Tag Archives: Spectre

Meltdown and Spectre – The Next Chapter

Meltdown and Spectre, the twin vulnerabilities affecting Intel and many other processors, has been a moving target.  Patches followed by “unpatches” when those patches caused computers to reboot randomly.  Then there were the software patches that slowed down computers by from 5% to  30%.

The process of mitigating these vulnerabilities has been way more complicated than we usually see.  But there is hope.

So what can you do?  Here are some answers –

First a tool – a free tool – to see what patches have been installed.  Google (or any other search tool) “INSPECTRE”.  Look for the entry from Gibson Research Corp at GRC.Com – in Google it is usually the first entry.  Download it and it will tell you, in English, if you are vulnerable or protected.

For Meltdown, there is a simple Windows (and other OS) patch that vendors have released.  Install the patch, run Inspectre to test and you are safe from Meltdown.

Spectre is the bad boy.

The problem that Spectre exploits is a decision that Intel and others made two decades ago.  It isn’t so much a bug as a design decision that had unanticipated side effects.  What this means is that fixing it means fixing the firmware inside the chip itself.

There are several variants of Spectre, some worse than others.  Intel has released patches for almost all of their chips, but getting them to install them  is the challenge.  These patches to the chip usually require you to to get a very specific patch for your model of computer from the computer’s manufacturer.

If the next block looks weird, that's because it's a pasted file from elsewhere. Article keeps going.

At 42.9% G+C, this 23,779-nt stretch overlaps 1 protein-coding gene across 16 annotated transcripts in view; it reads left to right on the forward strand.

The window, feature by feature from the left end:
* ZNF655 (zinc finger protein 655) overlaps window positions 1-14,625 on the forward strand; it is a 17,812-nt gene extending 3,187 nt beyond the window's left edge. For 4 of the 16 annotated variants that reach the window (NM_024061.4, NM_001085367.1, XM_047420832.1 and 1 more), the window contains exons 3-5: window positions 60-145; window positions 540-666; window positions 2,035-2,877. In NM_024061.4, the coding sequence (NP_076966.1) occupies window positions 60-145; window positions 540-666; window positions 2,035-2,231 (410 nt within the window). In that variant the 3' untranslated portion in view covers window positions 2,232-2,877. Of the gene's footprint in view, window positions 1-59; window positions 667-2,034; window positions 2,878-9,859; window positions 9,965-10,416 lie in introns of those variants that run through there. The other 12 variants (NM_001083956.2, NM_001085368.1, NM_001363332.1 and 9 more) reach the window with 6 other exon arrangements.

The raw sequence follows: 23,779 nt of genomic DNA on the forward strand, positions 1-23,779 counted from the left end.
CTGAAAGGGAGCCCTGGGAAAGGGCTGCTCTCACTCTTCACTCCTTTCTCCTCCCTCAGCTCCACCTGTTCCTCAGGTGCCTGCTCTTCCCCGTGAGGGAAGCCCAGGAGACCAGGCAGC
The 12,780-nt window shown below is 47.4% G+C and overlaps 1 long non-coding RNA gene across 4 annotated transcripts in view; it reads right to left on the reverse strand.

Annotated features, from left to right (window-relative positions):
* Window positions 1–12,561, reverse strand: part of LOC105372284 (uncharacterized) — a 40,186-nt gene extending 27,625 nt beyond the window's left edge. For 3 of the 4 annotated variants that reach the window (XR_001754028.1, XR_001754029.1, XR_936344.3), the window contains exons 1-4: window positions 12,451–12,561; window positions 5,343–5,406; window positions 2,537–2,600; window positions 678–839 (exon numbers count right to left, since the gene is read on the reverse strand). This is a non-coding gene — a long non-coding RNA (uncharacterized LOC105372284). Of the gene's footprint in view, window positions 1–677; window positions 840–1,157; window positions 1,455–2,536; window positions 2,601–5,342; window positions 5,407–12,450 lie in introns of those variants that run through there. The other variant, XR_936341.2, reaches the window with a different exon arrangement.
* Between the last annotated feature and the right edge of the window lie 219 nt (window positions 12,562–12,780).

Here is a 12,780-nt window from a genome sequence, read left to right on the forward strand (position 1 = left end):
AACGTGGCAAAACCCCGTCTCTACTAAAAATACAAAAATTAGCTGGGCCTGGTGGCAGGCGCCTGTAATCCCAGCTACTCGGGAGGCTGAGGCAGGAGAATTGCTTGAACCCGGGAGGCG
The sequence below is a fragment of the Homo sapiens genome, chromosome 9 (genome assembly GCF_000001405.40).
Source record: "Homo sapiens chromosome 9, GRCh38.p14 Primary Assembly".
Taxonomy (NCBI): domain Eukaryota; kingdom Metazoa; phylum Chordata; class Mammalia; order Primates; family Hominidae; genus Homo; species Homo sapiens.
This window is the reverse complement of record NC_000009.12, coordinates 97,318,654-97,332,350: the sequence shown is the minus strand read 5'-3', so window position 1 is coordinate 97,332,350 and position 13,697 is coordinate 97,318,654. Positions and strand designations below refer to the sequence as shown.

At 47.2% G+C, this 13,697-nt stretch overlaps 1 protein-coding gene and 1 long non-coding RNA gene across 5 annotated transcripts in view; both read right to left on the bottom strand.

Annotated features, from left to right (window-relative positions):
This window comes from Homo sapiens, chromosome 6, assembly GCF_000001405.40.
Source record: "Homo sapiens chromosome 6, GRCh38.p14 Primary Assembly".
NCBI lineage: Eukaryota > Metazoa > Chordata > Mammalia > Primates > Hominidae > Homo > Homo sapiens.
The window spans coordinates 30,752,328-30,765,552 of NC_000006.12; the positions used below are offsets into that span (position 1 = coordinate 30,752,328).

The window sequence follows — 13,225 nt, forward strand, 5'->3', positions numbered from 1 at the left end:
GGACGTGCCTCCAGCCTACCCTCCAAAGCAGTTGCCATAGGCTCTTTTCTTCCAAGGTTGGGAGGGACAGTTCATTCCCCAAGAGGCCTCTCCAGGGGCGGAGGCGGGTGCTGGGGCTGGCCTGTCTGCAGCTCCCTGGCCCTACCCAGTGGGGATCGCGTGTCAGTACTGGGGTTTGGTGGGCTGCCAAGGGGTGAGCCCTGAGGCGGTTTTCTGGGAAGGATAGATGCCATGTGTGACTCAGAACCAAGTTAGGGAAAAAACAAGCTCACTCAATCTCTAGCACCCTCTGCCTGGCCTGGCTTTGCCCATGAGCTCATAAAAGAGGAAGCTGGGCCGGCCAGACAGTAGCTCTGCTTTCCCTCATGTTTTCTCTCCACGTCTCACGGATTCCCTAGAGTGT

But there is some good news. 

Intel just announced that they will be selling a new “generation” of the chip later this year with the firmware patch already in place.  It appears a bit confusing at this point because they are 8th generation chips, but 8th generation chips without the patch started shipping last year. But, they will be shipping new versions of the 8th generation processors (what they will be called is not clear) that come with patches already installed (see announcement here).

But more exciting is the fact that Microsoft has started releasing patches to fix the firmware inside the chips.  Turns out Windows has always been able to do this but due to the hundreds of chips that Intel has released, Microsoft rarely if ever releases a patch that uses this capability.  This is an exception.

Microsoft has released a fix, KB4090007, but there is a catch.  Of course.

First, the patch only works if you are running Windows 10 and only if you are running the Windows 10 Fall Creators Update.  I guess that is to entice you to upgrade.

Second, you have to go find the patch and download it.  It will NOT be coming to a Windows Update near you any time soon.

Finally, it only patches certain select chips  listed in the article behind the KB link above.  You need to know the chip model you are running.  Luckily, the newest version of Inspectre will tell you that information.  Then you can go to the knowledge base article linked above to see if your chip is one that Microsoft can patch.  If it is, manually download the patch and install it.  Once done, the Inspectre software should show that you are protected.

Microsoft is supposed to be adding more chips to the list over time and hopefully, will create a fix for Windows 8 and Windows 7, since both of these are supposedly still supported.  Just not yet.  Second class citizens.